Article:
The second annual Duke Ellington Jazz Festival, which took place from Oct. 4 through 8, was supposed to climax with a free performance on the National Mall that would have included performances by Poncho Sanchez, Dr. John, John Scofield and Mavis Staples.
But with rain and wind in the forecast, these acts were moved to U Street's historic Lincoln Theatre, and instead of being free, would be $15 each. For the cash-strapped college student, $45 for Saturday's three performances was hard to justify.
Then I remembered that I write for The GW Hatchet. But for the majority of students who are not a member of the college press corps., the organizers of the Duke Ellington Jazz Festival have hopefully learned a few things for the future, including scheduling the festival during a season when rain and wind are less likely, and considering the impact that a last-minute price hike would have on attendance.
That being said, Saturday's performances were nothing short of fantastic. The Poncho Sanchez Latin Jazz Band led off the afternoon, and had the audience on their feet by the end of a set that went beyond the be-bop infused Afro-Cuban jazz style that the band is known for, ranging from mo-town to a mellow cover of the Duke's "In a Sentimental Mood." The eight-piece band, led by Sanchez on congo drums and vocals, rounded out a set of their originals with a few more covers. If the opening bass line of Dizzy Gillespie's "A Night in Tunisia," didn't get your foot tapping, their cover of Ray Charles' "One Mint Julep," might have been more your style. And in what was among the coolest moments of the day, Sanchez announced that the band had recently collaborated with Memphis soul legends Booker T & the MGs, and when they covered "Raise Your Hand," it didn't take much for the audience to comply.
The sets were divided by intervals of an hour, which left time for a walk around U Street, the neighborhood that served as the center of arts and entertainment for D.C.'s African American community during the first half of the 20th century. Once referred to as "Black Broadway," the lively neighborhood and its clubs make up a vital part of D.C. nightlife, especially the jazz scene. U Street institutions such as the Lincoln Theatre and the Bohemian Caverns, as well as newer jazz hot-spots HR-57 and Busboys & Poets all hosted events during this year's Ellington Jazz Fest.
Speaking of institutions, Dr. John was next up, and you couldn't help but feel the cool as his band played on stage. It appeared that the years have not been kind to the body of this 65-year-old "N'awlins" boy, but his voice is a different story. His deep, soulful croon cut through the funky styling of his three-piece rhythm section during a chilled-out set that included his version of Ellington's "Satin Doll." While it wasn't as thrilling as the sets that surrounded it, simply watching Dr. John and his legendary keyboards was a joy in itself.
After some delicious soul food on 14th Street, but before the last act of the night, festival organizer Charles Fishman took a few moments to address a nearly packed Lincoln Theatre. Fishman is a good man to have organizing your jazz festival: a Grammy-winning producer, he was also the manager for Dizzy Gillespie until his death in 1993. The Duke Ellington Jazz Festival can no doubt thank Fishman's connections for helping to bring it from last year's "humble" beginnings with Dave Brubeck and Chuck Brown to this year's stellar sophomore line up that included Roy Hargrove and Roy Haynes as well as Sanchez, Dr. John, and the next act.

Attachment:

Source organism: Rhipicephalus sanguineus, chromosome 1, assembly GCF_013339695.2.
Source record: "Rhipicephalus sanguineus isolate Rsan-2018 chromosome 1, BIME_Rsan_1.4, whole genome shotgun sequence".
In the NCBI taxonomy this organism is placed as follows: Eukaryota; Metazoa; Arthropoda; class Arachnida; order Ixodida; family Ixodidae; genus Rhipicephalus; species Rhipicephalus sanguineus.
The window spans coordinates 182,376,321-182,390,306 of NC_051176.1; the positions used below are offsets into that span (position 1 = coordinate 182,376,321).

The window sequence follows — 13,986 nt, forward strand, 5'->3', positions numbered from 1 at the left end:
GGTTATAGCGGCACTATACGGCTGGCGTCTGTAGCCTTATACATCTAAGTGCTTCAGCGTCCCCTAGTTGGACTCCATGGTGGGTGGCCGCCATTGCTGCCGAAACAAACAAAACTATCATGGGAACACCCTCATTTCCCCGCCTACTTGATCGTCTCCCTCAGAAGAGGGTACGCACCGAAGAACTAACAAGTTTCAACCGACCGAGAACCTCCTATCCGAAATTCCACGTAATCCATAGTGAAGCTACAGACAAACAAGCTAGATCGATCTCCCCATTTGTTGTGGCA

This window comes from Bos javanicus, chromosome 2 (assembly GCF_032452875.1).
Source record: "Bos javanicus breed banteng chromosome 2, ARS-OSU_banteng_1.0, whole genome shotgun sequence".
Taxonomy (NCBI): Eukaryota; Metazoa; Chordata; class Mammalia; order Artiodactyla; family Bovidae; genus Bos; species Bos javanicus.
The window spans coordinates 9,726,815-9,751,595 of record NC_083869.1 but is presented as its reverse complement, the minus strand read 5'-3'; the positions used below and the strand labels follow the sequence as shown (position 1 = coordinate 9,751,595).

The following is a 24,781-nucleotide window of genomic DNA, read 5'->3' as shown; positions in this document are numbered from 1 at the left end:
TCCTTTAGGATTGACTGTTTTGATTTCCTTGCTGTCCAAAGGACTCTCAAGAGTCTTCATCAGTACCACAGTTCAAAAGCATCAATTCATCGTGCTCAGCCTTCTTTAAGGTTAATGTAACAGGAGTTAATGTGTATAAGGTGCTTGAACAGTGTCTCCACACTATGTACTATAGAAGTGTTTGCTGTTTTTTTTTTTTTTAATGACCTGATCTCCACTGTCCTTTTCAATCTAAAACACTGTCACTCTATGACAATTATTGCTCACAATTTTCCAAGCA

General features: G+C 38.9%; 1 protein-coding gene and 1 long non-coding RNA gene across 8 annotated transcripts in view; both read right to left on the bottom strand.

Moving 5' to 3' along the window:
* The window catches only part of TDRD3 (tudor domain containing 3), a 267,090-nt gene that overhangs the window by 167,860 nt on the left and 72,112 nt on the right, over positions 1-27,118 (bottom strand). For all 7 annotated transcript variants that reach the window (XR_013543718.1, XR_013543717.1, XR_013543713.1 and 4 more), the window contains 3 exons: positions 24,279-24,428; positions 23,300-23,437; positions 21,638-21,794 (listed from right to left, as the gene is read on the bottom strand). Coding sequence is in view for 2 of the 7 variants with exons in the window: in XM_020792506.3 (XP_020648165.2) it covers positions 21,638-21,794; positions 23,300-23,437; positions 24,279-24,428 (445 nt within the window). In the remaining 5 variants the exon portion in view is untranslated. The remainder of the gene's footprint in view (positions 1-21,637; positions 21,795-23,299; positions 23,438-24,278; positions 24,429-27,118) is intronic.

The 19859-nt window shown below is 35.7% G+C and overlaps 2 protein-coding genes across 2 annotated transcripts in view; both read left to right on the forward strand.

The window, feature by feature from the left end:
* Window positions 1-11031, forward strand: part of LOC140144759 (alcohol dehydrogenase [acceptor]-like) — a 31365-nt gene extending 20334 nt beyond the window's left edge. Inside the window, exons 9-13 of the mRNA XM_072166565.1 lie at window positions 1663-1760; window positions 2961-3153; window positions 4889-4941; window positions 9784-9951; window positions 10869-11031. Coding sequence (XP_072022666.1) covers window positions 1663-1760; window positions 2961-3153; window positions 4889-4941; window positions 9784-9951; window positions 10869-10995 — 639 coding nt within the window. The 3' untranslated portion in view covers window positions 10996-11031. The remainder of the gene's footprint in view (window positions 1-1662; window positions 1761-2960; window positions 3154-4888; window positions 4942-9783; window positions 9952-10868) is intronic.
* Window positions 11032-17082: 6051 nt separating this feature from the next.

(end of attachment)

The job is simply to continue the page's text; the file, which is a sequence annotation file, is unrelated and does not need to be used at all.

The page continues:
Fishman introduced to the stage guitar hero John Scofield, who immediately announced that on this night, he would be playing the songs of the one and only Ray Charles. He was accompanied by his band and a vocalist that did the late, great piano man justice on covers of "Mary Anne," "Hit the Road, Jack," and "What I Say," but this was all about Scofield. Scofield has become famous over the years through collaborations with the likes of Miles Davis, Pat Metheny, and Mediski Martin & Wood (who, incidentally, he will be performing with on Friday, Nov. 10 at the 9:30 Club), but let's give credit where credit is due: this cat can really tear it up.
A few songs into the set, Scofield had the pleasure of inviting to the stage a singer whom Bob Dylan dubbed "the epitome of soul," Mavis Staples. Silent until her first note rang out, her versions of "I Can't Stop Loving You," and "Georgia On My Mind," took the audience like siren songs. She brought us dancing back to earth with her doctored version of Charles' "I've got a Woman" (went her lyrics: "I've got a Man"), and during the encore gave us "I'll Take You There," the song she made famous with her family, The Staple Singers, back in 1972.
Leaving the Lincoln still slightly dazed from Scofield and Staples, I could only wonder if next year's Duke Ellington Jazz Fest would possibly duplicate a performance that had the audience singing and dancing and forgetting about everything outside the theater. While Fishman and company have a lot to live up to, you can bet that the U Street clubs, the Kennedy Center and the National Mall (weather permitting) will be the places to be on Sept. 27 through 30, 2007. Don't let this one slip off your radar.